Earlier this morning, we finished making some long overdue, but behind-the-scene improvements to Sifter. We’ve been working on these changes since our unscheduled downtime a couple of weeks ago, and taking steps to make sure that doesn’t happen again has been our top priority. Unfortunately, with these changes, there’s a chance for some minor downtime now to lay a better foundation for the future.
In preparing for and making the switch, we experienced a few additional windows of downtime over the last couple of days. We’re really sorry for that, but long-term, we think the improvements will far outweigh the temporary inconvenience. We really appreciate everyone’s patience during those times.
For the most part, we wanted to make things more stable and reliable, faster, safer, and easier for us to work with so that going forward we can spend our time focusing on the application and not the platform. So we’ve spent the last couple of weeks making dramatic improvements to our processes and platforms.
We’ve switched from Mongrels to Passenger, and we’re using Ruby Enterprise Edition. We’re seeing dramatic improvements in memory usage and response times, and hopefully the application feels a little snappier and more responsive. Passenger is also making life easier on us in several ways.
We made the transition from Subversion to Git, and consequently GitHub. We also ironed out a few other source control things along the way. The bottom-line is that source control is going to be much less of a headache going forward.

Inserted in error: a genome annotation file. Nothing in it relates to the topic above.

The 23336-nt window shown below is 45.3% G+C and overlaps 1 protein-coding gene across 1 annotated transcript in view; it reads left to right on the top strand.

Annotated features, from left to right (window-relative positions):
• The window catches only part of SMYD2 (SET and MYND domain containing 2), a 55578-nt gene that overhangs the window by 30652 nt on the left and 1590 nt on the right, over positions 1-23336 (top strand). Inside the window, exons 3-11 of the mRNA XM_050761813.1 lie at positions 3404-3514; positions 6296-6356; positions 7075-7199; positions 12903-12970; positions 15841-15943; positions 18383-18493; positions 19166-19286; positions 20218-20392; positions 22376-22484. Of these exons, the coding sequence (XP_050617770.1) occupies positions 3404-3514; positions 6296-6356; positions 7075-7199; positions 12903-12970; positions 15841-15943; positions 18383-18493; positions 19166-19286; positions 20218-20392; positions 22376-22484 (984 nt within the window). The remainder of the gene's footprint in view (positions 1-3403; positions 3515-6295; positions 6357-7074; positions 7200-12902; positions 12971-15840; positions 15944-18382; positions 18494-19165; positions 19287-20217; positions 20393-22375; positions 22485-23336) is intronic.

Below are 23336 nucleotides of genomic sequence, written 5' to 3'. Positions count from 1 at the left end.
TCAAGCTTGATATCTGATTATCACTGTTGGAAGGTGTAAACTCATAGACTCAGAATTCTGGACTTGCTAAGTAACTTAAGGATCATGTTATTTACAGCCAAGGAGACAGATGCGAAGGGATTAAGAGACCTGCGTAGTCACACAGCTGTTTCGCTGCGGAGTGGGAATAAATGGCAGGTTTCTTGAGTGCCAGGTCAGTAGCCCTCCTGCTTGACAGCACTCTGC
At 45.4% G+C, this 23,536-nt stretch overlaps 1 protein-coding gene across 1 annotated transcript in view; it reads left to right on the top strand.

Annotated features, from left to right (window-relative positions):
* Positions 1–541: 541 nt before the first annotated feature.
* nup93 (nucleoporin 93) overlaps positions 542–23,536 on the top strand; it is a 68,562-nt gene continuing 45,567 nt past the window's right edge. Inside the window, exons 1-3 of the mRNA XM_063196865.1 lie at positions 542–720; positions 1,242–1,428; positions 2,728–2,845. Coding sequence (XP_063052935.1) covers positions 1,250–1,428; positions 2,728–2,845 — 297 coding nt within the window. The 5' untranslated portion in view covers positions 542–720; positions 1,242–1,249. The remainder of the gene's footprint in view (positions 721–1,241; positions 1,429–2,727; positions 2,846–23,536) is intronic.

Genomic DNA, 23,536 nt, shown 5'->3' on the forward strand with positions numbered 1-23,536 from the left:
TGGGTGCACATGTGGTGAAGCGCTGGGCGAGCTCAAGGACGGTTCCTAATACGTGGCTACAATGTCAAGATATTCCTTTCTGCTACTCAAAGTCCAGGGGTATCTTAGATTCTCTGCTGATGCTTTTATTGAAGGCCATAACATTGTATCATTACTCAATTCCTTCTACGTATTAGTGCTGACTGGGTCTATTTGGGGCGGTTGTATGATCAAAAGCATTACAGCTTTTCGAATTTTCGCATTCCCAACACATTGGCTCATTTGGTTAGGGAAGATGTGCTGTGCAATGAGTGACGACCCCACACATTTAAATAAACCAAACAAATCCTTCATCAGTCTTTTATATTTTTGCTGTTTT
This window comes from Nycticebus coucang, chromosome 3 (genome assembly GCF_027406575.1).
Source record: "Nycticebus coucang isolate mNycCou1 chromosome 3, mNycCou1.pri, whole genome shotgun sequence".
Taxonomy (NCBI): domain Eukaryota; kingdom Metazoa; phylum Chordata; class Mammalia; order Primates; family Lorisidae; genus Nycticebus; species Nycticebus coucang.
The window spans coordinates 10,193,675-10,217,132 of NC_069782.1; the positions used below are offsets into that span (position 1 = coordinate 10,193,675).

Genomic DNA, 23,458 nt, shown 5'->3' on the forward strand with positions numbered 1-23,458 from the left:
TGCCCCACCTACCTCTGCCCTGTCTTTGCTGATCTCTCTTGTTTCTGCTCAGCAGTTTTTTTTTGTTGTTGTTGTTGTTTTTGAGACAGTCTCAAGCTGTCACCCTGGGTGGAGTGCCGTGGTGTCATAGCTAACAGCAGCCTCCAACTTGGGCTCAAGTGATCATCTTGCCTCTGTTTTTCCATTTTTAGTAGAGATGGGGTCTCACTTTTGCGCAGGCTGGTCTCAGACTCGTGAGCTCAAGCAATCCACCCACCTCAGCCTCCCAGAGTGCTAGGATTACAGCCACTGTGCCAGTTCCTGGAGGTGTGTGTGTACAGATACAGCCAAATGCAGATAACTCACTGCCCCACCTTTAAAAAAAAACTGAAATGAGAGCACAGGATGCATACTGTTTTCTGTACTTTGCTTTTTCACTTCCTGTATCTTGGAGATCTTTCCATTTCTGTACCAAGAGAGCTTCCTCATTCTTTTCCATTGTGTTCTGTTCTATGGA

It’s something you always hope that you never have to think about, but backups are important. We’ve gone from daily snapshots to doing daily and weekly snapshots keeping the last 7 days and last 4 weeks, and we’re keeping copies of those backups on S3. This is all on top of the Raid configuration. Long-story short. Our backups are now redundant and distributed. (Naturally, the backups are encrypted as well since they’re being pushed to S3.)
We’ve been using Monit since we launched, but our outage two weeks ago exposed the fact that a local monitoring service wouldn’t help if the entire machine goes down. So, while we’re stilling using Monit, we’ve also begun using Pingdom as an external monitoring service dedicated to keeping an eye on everything and letting us know if anything is offline.
That’s really just a quick overview of the more significant changes that we’ve made, but rest assured that we’ve done much more than that. We just don’t want to bore you with details. We also owe some thanks to Ryan Schwartz for his help with some of the fiddlier bits of server administration. He definitely helped make life easier. Now that all of these improvements are behind us, we’re free to focus on the application itself. Thanks for your patience during the transition. We’ve got some big plans for the coming months.